Wireless LAN vendors are unveiling at Interop Las Vegas next week a slew of draft 2 IEEE 802.11n access points, controllers and management features aimed at spurring enterprise adoption of the technology.
The new access points can vary widely in terms of the number of radios, which frequency bands are supported, their power requirements, and of course, price.
The new products reveal the unanticipated complexity that 11n is introducing to enterprise WLAN buying decisions and deployments. "It's getting more difficult to do an apples to apples comparison," says Paul DeBeasi, analyst with The Burton Group, a technology research firm.
The best example is the vendors' nearly unanimous claims to support power-over-Ethernet. Most (but not all) make various tweaks, shutting off or cutting back on certain services to reduce power demand. But the products being introduced at Interop show an array of still-developing techniques to make the access points use less power, or use it more efficiently, or both.
In almost every case, the 802.11n radios in these new products support two spatial streams, a 3x3 MIMO antenna configuration, and 40MHz channels, giving each radio a data rate of about 300Mbps, or 600Mbps total for a two-radio access point. In most cases, TCP throughput is about half of that, or somewhat more. Most have two Gigabit Ethernet ports, with support for one or more Power-over-Ethernet options.
Aerohive Networks is adding the first 802.11n access points to its "no-controller" WLAN architecture. Controller functions are distributed to the Hive access points, which work together to coordinate the WLAN activity. There are three new models, one for offices, one for industrial sites, and one with three radios for outdoor networks.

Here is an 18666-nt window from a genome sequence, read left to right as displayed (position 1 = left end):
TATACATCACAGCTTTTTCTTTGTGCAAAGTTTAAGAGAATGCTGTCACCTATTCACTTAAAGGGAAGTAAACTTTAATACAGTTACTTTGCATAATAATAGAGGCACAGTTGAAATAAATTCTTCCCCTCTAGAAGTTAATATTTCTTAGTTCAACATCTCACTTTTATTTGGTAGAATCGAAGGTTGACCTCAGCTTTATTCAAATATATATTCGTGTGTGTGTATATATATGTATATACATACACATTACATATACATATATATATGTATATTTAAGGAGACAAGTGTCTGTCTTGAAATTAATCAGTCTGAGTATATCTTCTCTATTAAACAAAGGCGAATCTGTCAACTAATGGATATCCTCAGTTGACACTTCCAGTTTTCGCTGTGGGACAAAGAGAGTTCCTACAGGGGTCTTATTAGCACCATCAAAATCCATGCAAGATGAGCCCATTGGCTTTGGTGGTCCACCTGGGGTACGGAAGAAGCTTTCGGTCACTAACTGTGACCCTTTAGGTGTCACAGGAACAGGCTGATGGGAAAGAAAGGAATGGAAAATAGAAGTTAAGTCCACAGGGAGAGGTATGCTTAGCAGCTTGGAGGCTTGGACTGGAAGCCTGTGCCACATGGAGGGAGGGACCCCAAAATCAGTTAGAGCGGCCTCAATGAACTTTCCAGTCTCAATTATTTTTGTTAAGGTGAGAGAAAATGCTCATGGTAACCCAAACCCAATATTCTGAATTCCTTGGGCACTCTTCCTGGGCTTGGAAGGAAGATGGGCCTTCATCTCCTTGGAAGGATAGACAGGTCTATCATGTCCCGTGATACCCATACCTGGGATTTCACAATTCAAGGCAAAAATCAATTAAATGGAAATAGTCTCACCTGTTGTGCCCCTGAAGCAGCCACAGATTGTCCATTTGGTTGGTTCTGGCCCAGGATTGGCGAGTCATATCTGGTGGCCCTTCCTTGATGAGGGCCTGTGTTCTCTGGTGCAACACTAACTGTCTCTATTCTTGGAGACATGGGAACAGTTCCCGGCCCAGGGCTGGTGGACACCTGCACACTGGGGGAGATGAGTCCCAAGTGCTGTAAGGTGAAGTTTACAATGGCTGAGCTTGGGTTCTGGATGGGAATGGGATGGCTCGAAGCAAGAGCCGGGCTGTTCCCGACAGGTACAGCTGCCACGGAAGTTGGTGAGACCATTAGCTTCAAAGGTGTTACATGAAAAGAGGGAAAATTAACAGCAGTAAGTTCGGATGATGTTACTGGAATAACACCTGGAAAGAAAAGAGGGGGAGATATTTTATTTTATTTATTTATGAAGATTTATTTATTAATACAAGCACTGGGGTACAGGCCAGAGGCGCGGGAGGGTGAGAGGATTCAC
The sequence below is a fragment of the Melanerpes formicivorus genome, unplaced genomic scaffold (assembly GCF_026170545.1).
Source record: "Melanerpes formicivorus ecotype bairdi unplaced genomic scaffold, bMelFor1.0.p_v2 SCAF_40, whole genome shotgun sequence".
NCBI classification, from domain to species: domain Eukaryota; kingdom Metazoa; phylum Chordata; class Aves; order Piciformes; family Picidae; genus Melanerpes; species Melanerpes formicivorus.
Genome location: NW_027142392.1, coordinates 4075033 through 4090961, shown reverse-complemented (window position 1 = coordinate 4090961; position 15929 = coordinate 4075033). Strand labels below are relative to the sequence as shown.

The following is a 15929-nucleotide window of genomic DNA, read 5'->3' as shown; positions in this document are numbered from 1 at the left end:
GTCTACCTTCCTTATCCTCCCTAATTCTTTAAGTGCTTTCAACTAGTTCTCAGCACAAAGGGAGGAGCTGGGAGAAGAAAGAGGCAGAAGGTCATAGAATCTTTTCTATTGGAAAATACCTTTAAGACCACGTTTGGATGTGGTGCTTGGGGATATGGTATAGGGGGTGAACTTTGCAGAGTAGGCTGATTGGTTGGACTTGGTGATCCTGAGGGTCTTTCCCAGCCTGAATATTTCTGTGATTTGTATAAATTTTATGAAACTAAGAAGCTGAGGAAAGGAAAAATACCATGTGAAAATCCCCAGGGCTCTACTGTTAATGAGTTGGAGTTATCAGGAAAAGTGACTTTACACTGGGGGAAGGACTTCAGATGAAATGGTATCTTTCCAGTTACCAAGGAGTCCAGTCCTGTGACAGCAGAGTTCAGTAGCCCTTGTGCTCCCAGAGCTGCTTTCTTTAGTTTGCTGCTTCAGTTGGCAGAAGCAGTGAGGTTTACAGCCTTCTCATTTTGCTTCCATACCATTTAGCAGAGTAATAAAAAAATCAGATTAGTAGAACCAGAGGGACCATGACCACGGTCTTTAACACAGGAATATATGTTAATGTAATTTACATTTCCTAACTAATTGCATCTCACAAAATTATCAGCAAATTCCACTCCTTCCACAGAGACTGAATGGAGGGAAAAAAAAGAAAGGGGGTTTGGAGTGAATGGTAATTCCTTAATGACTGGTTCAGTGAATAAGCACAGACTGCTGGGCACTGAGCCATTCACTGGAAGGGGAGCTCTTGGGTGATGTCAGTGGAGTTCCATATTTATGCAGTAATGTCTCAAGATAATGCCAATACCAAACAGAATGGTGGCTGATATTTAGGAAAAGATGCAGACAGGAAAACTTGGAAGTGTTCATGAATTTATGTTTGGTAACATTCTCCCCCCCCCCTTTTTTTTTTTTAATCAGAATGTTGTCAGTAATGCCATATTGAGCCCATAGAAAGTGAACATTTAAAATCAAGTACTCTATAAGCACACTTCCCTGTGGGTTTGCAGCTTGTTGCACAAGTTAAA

The products use an Aerohive technology called SmartPoE, which detects how much power a PoE switch is supplying to the access point. In most cases, according to company executives, the devices can run on a single 802.3af PoE connection. HiveAP 320 has a list price of US$1,300; the 340, of US$1,500; both are available in July. The 380 lists at US$3,000 and is scheduled to ship in the fourth quarter.
Aerohive also announced a rack-mounted GuestManager 1.0 appliance that lets an enterprise simply and quickly create and manage WLAN access for guests and visitors. GuestManager costs US$10,000.
Aruba Networks is releasing a pair of two-radio 802.11abg access points that can activate their 802.11n capability by means of a software key, and an additional fee to the vendor. The AP-124 has detachable, replaceable antennas; the antennas for the AP-125 are not removable. The base price for the 802.11abg device is about US$1,000; to activate 802.11n is another US$300 to $400 per device, depending on the number deployed. They are slated to ship this quarter.